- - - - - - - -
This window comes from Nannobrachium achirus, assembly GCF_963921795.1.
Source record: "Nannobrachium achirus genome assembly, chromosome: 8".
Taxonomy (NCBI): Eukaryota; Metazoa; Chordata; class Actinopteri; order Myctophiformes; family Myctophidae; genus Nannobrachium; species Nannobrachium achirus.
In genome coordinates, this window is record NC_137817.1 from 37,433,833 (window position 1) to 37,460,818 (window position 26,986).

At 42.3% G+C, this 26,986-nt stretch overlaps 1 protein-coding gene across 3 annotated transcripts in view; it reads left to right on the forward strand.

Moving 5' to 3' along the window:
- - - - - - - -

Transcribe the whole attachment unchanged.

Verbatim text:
This window comes from Nannobrachium achirus, assembly GCF_963921795.1.
Source record: "Nannobrachium achirus genome assembly, chromosome: 8".
Taxonomy (NCBI): Eukaryota; Metazoa; Chordata; class Actinopteri; order Myctophiformes; family Myctophidae; genus Nannobrachium; species Nannobrachium achirus.
In genome coordinates, this window is record NC_137817.1 from 37,433,833 (window position 1) to 37,460,818 (window position 26,986).

At 42.3% G+C, this 26,986-nt stretch overlaps 1 protein-coding gene across 3 annotated transcripts in view; it reads left to right on the forward strand.

Moving 5' to 3' along the window: